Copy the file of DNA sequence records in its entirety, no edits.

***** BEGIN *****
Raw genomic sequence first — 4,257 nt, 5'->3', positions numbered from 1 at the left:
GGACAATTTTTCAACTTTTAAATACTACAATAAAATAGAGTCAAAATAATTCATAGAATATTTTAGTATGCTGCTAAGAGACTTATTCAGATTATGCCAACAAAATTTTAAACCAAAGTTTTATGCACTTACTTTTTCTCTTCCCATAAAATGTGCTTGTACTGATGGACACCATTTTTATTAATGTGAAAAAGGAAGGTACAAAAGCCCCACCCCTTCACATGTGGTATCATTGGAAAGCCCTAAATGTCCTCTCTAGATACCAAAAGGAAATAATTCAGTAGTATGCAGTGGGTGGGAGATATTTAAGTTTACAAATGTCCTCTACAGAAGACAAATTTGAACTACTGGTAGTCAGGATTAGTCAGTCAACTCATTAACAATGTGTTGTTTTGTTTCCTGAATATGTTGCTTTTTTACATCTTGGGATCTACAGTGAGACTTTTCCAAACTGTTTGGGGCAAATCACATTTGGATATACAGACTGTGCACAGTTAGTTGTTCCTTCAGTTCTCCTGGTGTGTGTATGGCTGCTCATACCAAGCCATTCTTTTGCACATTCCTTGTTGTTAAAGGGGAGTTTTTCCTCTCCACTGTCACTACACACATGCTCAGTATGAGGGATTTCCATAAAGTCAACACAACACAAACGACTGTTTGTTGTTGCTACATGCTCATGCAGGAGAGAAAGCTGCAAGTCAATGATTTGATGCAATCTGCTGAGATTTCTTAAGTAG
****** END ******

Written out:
Raw genomic sequence first — 4,257 nt, 5'->3', positions numbered from 1 at the left:
GGACAATTTTTCAACTTTTAAATACTACAATAAAATAGAGTCAAAATAATTCATAGAATATTTTAGTATGCTGCTAAGAGACTTATTCAGATTATGCCAACAAAATTTTAAACCAAAGTTTTATGCACTTACTTTTTCTCTTCCCATAAAATGTGCTTGTACTGATGGACACCATTTTTATTAATGTGAAAAAGGAAGGTACAAAAGCCCCACCCCTTCACATGTGGTATCATTGGAAAGCCCTAAATGTCCTCTCTAGATACCAAAAGGAAATAATTCAGTAGTATGCAGTGGGTGGGAGATATTTAAGTTTACAAATGTCCTCTACAGAAGACAAATTTGAACTACTGGTAGTCAGGATTAGTCAGTCAACTCATTAACAATGTGTTGTTTTGTTTCCTGAATATGTTGCTTTTTTACATCTTGGGATCTACAGTGAGACTTTTCCAAACTGTTTGGGGCAAATCACATTTGGATATACAGACTGTGCACAGTTAGTTGTTCCTTCAGTTCTCCTGGTGTGTGTATGGCTGCTCATACCAAGCCATTCTTTTGCACATTCCTTGTTGTTAAAGGGGAGTTTTTCCTCTCCACTGTCACTACACACATGCTCAGTATGAGGGATTTCCATAAAGTCAACACAACACAAACGACTGTTTGTTGTTGCTACATGCTCATGCAGGAGAGAAAGCTGCAAGTCAATGATTTGATGCAATCTGCTGAGATTTCTTAAGTAG